The “Best Global Universities” rankings isn’t
Re-imagining the post-pandemic university
Better by (vet) Degrees
There’s more in the Mail
In Features this morning
James Guthrie (Macquarie U) on the corporatisation of public universities – it should stop.
Plus Les Kirkup (UTS) makes a (strong) case for the textbook. “A good textbook represents a coherent, lucid and authoritative distillation of years of consideration by the author(s) of – let’s not shy away from the phrase – discipline-focussed content.” This week’s addition to Commissioning Editor Sally Kift’s celebrated series, Needed now in Teaching and Learning.
And, Merlin Crossley (UNSW) on education-focused academics “As I have watched the initiatives unfold in my institution I have been delighted again and again by the intended and unintended consequences.”
Nothing to celebrate on July 14 at La Trobe U
The proposal for the next round of restructuring are announced on Bastille Day
VC John Dewar will brief all staff on the University Transformation Programme tomorrow week. “This session will include the rationale for the change that will be proposed, an overview of the proposed changes to La Trobe’s operating model, and details on the consultation process, including timelines and support services,” he told the LT U community yesterday.
But lest anyone harbour hopes of what is coming Professor Dewar states clearly, “The savings we need to make can no longer be achieved through voluntary measures.”
The July 14th all-of-uni briefing will be immediately followed by meets at college/portfolio and school/division level, where managers will take questions.
As to the university-wide impact, the VC will take questions at a follow-up brief on July 28th. “This will give you a chance to absorb the changes being proposed before formulating your questions,” he says.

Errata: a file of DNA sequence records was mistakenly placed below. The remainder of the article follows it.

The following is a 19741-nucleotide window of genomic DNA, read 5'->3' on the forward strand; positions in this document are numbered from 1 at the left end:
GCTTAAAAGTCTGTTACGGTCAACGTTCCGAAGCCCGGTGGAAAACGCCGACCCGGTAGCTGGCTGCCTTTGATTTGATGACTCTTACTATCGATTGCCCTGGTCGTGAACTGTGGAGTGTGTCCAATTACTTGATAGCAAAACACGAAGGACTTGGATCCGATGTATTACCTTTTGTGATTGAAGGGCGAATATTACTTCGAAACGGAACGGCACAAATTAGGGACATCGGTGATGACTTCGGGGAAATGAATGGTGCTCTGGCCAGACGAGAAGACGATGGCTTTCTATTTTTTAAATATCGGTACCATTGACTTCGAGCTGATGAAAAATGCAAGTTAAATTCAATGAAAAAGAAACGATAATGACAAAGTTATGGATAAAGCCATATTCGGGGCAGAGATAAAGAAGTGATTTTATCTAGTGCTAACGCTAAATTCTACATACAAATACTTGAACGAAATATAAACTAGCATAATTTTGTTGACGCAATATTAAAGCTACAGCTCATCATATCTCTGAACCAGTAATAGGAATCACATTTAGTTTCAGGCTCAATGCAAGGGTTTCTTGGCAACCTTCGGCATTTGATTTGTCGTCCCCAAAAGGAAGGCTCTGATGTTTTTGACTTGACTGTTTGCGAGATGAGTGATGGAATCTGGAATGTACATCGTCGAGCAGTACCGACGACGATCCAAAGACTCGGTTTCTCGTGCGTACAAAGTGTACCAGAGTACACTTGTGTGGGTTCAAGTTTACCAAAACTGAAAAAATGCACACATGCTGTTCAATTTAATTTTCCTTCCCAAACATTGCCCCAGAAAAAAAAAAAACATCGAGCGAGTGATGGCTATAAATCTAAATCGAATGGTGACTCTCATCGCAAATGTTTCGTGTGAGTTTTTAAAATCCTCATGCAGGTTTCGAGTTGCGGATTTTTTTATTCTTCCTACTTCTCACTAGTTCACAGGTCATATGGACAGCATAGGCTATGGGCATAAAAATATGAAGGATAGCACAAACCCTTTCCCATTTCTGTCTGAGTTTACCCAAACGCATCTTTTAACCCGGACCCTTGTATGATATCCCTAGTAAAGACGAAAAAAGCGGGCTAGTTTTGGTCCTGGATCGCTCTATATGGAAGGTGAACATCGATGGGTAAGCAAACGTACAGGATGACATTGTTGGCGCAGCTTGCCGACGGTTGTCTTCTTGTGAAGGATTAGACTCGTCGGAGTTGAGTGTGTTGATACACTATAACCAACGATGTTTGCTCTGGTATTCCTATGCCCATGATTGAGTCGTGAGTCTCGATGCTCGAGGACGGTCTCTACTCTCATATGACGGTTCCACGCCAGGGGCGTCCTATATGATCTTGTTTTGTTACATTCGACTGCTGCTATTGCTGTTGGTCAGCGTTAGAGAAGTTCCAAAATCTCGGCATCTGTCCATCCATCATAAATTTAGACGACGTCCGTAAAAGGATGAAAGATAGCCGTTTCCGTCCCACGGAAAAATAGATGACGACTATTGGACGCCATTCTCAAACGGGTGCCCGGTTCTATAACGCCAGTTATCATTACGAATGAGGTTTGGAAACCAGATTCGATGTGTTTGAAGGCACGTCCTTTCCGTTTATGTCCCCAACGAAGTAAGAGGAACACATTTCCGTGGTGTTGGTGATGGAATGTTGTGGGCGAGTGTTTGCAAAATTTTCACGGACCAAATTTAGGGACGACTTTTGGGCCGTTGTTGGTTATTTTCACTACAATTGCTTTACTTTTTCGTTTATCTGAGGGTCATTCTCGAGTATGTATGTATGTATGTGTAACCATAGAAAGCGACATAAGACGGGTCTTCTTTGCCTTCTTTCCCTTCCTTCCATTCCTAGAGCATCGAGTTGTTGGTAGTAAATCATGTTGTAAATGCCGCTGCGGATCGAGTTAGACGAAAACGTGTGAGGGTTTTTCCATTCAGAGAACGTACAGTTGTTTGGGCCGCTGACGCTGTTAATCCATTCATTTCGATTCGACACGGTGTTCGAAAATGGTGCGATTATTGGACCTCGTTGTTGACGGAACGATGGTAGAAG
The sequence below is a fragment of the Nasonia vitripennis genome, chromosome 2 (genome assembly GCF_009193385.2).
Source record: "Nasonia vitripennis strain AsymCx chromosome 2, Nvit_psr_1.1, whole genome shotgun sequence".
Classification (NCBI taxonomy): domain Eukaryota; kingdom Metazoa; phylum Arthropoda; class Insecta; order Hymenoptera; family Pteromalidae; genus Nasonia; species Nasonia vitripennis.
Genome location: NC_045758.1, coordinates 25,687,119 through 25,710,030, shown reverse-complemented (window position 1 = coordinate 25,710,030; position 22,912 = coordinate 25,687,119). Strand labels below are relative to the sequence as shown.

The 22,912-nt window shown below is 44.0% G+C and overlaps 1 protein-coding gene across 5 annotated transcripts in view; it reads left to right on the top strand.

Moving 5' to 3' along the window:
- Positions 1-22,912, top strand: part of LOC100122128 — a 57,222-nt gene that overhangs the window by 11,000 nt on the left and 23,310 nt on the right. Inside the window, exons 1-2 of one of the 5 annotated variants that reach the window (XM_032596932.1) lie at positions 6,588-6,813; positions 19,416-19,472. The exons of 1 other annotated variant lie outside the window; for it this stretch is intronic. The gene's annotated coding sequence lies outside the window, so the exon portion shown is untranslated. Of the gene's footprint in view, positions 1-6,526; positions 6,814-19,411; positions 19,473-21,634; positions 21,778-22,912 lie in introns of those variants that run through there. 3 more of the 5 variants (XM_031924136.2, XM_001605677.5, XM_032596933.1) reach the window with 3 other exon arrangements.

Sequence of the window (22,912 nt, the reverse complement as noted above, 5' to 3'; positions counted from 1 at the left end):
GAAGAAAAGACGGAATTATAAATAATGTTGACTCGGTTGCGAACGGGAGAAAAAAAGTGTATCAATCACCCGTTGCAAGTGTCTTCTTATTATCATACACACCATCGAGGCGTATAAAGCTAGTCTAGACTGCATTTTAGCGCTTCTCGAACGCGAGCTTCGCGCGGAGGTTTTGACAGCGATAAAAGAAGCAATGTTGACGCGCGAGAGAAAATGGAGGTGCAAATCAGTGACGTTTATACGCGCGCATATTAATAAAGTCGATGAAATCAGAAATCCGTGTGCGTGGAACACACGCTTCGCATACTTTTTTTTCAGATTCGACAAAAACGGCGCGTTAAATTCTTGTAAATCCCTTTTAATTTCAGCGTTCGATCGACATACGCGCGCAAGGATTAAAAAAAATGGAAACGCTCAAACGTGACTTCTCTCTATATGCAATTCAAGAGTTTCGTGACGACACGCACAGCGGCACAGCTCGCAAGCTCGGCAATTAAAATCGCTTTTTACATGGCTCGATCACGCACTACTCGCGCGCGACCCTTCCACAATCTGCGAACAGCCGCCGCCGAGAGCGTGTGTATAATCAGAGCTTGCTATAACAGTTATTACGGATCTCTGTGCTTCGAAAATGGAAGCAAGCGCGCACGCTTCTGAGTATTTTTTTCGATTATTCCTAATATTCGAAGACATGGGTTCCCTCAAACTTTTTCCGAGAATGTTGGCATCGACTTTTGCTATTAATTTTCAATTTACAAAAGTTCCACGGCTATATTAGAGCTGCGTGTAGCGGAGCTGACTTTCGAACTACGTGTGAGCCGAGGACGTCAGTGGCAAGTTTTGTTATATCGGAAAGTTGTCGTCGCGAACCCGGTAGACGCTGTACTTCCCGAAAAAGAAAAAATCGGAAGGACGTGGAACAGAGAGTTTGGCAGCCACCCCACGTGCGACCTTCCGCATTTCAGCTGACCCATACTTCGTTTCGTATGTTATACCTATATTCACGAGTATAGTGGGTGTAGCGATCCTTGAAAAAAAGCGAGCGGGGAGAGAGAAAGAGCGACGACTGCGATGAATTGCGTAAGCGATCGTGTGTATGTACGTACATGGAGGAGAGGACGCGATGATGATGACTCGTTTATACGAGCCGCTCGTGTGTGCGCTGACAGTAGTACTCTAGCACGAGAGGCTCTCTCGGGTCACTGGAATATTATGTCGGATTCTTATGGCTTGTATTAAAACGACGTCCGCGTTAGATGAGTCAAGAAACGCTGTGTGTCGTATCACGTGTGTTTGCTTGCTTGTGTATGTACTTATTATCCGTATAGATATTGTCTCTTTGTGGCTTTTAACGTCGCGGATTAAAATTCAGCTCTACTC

VU’s block model: so far so (very) good
With the model extending across all UG, plus PG, courses the university brought in independent experts to assess what has been, and needs to be, done
Veteran curriculum experts Denise Chalmers, Elizabeth Deane and Alfred Lizzio report to VU in what is less a report than a product manual on how the model works and adjustments now needed to serve a way-bigger audience than the original first-years it was introduced to serve.
And while they advise on work that is needed they write in the context of VU’s extraordinary achievement so far, not just to create a new model of teaching and learning but one which perhaps, saved the institution, which was out of touch with the learning needs of first in family HE students in Melbourne’s west. “The university was not flourishing, with low levels of student retention and satisfaction,” Chalmers, Dean and Lizzio write
The block model consists of short subjects which students study one at a time. (Trish McCluskey and Ian Solomonides wrote about it in CMM, February 2 2020).
And it has worked.
“There is much to be celebrated in the success of the university in achieving in such a short timeframe a whole of university change to almost every aspect of the way in which teaching and learning is offered … this has been an extraordinary achievement and the institution, its staff and students are justified in feeling proud of what they have done,” they suggest.